BoDeans battling former manager McCraw in court
The BoDeans and former manager Mark McCraw and current band members are locked in a battle over band ownership and rights to the group's first two albums "Love. Hope. Sex and Dreams" and "Outside Looking In."
In a case that has been brewing for years and was filed in early summer 2003 (and heard before a Judge on September 20), defendant McGraw and third party defendant Lla-Mann Music LLP are facing plaintiffs Kurt Neumann, Samuel Llanas and Robert Griffin -- the band's members -- and Keshaw, Inc., the business entity for the BoDeans.
Llanas and Neumann are the founding members of the BoDeans. They began playing music together in the late 1970s and formed the band in 1983. Griffin joined in 1985. The band, and in Llanas' affidavit language, "then friend" McCraw formed a partnership called Lla-Mann Music to operate as the publishing company for the group. Llanas and Neumann agreed to give McCraw one third of the publishing profits of the company while he acted as manager for the band, and 50 percent of all royalities were paid to the writers (Llanas and Neumann). According to Llanas' affidavit, "it was never (his) intent ... that as partner in Lla-Mann, McCraw would have any ownership interest in the copyrights of the songs ..."
Neither original BoDeans member states that they assigned copyright interests in their songs to McCraw, and in 2003, McCraw was terminated as an officer of the BoDeans corporate entity, Keshaw.
The heart of the pending suit seems to stem from 1995 when the band's song "Closer to Free" became the theme song for the television series, "Party of Five" and was one of the Top 20 songs of the year. It was seen by many as the band's big break.
Neumann's affidavit states, "Just as we were attempting to follow up on our recent breakthrough ... McCraw went on strike and refused to perform any work for the BoDeans or our new album (which became 1996's "Blend") until the band signed a new, one-sided management contract. Control issues came into play, and you could see it in the band members as they performed in the late 1990s, the band was in a state of flux and confusion.
Neumann continues, "After the 'Blend' album, Slash/Reprise (their record label) did not renew our option on the recording contract." And, the BoDeans were without a record deal. At this point, "McCraw began representing other bands, including Milwaukee's Stall and Monovox."
The band alleges financial mismanagement and even claims, "Mark had used Keshaw corporate funds, without the band's knowlege or approval, to pay expenses for other bands ..."
A 1996 letter obtained by OnMilwaukee.com served as an amendment to McCraw's employment agreement. It describes McCraw as "producer," and says that he will "be paid 15 percent of the gross 'writer' income in situations where Lla-Mann Music, Sam Llanas and/or Kurt Neumann enter into a co-publishing agreement with another publisher." The letter also directs that McCraw "will quit working for you within two years of this agreement" and cites post-term pay-outs and percentages. The copy obtained by OnMilwaukee.com was signed by McGraw, but not by band members. Band members did sign the letter "under economic distress," according to the band's lawyer.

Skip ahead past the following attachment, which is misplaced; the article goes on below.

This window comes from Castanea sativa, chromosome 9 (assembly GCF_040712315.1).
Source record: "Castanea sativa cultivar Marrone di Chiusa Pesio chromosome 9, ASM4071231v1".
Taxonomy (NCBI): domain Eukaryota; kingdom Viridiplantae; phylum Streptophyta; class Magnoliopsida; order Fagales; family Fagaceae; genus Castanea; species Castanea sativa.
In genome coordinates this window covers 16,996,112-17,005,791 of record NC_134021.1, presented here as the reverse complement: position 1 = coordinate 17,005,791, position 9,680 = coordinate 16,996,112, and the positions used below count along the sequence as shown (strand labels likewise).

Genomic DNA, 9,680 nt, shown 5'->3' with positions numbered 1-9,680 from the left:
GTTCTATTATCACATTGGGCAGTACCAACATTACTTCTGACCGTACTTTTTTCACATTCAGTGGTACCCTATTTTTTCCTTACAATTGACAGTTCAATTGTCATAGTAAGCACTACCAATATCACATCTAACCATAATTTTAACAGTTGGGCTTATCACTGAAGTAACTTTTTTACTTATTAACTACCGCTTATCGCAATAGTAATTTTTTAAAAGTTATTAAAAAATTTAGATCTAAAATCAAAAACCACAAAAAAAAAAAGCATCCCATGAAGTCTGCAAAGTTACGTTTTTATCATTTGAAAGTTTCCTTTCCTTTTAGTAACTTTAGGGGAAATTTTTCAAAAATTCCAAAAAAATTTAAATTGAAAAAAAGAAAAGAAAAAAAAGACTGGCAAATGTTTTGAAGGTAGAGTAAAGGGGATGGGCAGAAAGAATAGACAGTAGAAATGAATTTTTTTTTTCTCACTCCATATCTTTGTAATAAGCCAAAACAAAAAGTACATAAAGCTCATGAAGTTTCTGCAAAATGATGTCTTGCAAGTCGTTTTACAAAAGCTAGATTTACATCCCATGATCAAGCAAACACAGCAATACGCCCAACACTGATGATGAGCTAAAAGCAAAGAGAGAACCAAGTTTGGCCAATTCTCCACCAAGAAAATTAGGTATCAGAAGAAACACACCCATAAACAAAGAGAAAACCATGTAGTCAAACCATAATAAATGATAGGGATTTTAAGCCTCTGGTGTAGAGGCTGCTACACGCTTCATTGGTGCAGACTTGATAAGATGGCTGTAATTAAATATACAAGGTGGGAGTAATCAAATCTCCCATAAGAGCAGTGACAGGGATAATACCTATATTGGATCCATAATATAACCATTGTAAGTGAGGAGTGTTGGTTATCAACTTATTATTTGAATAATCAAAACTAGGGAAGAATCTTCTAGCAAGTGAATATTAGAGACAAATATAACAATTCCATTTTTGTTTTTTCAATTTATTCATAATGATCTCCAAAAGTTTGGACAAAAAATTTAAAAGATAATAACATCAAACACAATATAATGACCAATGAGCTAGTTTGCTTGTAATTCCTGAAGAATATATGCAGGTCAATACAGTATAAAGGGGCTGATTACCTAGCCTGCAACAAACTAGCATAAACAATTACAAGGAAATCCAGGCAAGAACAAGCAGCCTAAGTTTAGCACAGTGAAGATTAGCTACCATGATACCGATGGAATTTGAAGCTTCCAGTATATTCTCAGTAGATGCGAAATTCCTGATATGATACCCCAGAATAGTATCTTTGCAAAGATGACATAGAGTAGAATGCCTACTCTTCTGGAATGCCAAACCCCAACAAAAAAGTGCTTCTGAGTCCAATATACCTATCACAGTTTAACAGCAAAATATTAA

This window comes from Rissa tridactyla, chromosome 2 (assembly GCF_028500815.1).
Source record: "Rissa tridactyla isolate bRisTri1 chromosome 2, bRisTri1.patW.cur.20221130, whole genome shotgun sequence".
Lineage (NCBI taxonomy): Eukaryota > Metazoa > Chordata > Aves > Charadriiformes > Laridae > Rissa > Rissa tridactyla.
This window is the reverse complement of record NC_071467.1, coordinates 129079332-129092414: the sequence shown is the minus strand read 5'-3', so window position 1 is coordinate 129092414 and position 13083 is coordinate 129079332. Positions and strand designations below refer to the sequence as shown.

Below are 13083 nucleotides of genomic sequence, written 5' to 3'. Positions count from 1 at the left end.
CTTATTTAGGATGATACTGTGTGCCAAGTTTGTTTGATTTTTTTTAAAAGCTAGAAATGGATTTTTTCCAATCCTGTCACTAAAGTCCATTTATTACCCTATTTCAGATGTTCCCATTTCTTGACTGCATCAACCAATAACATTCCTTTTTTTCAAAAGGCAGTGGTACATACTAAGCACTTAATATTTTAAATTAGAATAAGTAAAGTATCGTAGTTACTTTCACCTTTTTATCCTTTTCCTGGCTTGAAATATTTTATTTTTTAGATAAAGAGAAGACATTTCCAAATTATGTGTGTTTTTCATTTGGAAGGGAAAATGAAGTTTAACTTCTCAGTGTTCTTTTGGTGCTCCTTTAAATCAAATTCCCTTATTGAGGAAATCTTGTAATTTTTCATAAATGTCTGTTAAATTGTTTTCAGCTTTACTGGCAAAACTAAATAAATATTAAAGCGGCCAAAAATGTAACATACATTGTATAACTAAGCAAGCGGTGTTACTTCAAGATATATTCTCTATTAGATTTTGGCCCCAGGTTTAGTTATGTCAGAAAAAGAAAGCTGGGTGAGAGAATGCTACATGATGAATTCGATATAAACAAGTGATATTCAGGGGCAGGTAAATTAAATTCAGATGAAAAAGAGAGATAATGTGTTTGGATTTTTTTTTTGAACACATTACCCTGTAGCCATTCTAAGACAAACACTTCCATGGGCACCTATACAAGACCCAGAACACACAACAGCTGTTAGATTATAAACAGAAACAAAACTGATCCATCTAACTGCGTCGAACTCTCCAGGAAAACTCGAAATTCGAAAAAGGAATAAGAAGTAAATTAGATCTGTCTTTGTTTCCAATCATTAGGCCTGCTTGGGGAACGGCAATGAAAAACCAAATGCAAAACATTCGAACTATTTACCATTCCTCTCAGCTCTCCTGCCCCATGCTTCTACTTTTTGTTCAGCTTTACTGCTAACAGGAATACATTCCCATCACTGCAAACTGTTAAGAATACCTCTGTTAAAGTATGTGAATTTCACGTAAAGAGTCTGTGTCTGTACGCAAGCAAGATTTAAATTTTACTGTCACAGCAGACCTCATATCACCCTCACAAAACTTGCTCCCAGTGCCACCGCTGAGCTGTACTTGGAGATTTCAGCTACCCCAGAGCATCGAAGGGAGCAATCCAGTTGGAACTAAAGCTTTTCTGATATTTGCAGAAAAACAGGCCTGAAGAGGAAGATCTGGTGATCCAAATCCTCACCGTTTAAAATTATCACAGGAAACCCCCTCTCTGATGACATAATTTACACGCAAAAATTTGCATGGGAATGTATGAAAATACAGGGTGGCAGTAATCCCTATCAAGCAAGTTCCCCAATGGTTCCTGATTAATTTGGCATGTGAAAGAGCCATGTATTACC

According to the message board on the band's official Web site, the band "appeared before Judge Christopher Foley in Milwaukee County seeking summary judgment on four items in the case."
The band claims that McCraw is not entitled to his one-third ownership of the group and rights to all songs from the band's first two albums in 1985 and 1987.
McCraw was also seeking summary judgment on several items at the Sept. 20 hearing.
The judge dismissed a couple of McCraw's claims against the band and did rule on some of the other issues. A pre-trial hearing scheduled for Oct. 7 has been postponed. A scheduled trial could come in January or February.
According to a statement from Jeffrey J. Liotta, McCraw's attorney, "Mr. McCraw agrees with the Circuit Court decision that Lla-Mann Music, a partnership consisting of Kurt Neumann, Sam Llanas and Mark McCraw, is the owner of copyrights of all of the songs contained in the first two albums released by the BoDeans. Mr. McCraw is disappointed with the Court’s ruling that Lla-Mann is not the owner of all of the remaining BoDeans’ songs copyrights, based on the information in the Court record and for the reasons recited in Mr. McCraw’s brief.
"Mr. McCraw has asserted various claims seeking post-termination compensation that was required to be paid to him under his July 1, 1996 agreement with the BoDeans. Mr. McCraw has asserted that the BoDeans are in breach of their agreement with him to pay certain severance benefits provided in that contract. These claims will be subject to a trial in the future, based on the Court’s ruling on summary judgment."
BoDeans' attorney Michael J. Aprahamian told OnMilwaukee.com that the band is "very encouraged by the ruling on Monday. They don't want to be in litigation, but they have to stand up for themselves and the band."
Llanas and Neumann have fronted the BoDeans for more than 20 years, and played at the OnMilwaukee.com Five-Year Anniversary show called NYE in MKE on Dec. 31, 2003. Their latest Zoe/Rounder Records release is "Resolution" and the band is still touring to support it.
Reached at his home Tuesday, McCraw said he "hasn't done anything much with music lately," but did help singer, guitarist and songwriter John Sieger in the studio this summer.
Stay tuned to OnMilwaukee.com for more on the case once it goes to trial.
Post a comment / write a review.
Disclaimer: Please note that Facebook comments are posted through Facebook and cannot be approved, edited or declined by OnMilwaukee.com. The opinions expressed in Facebook comments do not necessarily reflect those of OnMilwaukee.com or its staff.